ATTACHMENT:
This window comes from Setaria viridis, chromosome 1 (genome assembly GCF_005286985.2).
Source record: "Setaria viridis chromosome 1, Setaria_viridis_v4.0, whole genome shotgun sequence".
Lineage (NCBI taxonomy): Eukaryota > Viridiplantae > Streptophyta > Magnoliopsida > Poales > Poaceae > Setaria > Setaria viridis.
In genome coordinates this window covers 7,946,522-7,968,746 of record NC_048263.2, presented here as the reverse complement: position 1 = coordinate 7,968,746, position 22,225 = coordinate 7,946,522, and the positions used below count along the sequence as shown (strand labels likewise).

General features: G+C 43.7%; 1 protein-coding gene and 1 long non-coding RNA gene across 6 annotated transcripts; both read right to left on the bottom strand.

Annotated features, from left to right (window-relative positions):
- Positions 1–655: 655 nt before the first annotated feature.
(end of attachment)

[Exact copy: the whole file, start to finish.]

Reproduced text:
This window comes from Setaria viridis, chromosome 1 (genome assembly GCF_005286985.2).
Source record: "Setaria viridis chromosome 1, Setaria_viridis_v4.0, whole genome shotgun sequence".
Lineage (NCBI taxonomy): Eukaryota > Viridiplantae > Streptophyta > Magnoliopsida > Poales > Poaceae > Setaria > Setaria viridis.
In genome coordinates this window covers 7,946,522-7,968,746 of record NC_048263.2, presented here as the reverse complement: position 1 = coordinate 7,968,746, position 22,225 = coordinate 7,946,522, and the positions used below count along the sequence as shown (strand labels likewise).

General features: G+C 43.7%; 1 protein-coding gene and 1 long non-coding RNA gene across 6 annotated transcripts; both read right to left on the bottom strand.

Annotated features, from left to right (window-relative positions):
- Positions 1–655: 655 nt before the first annotated feature.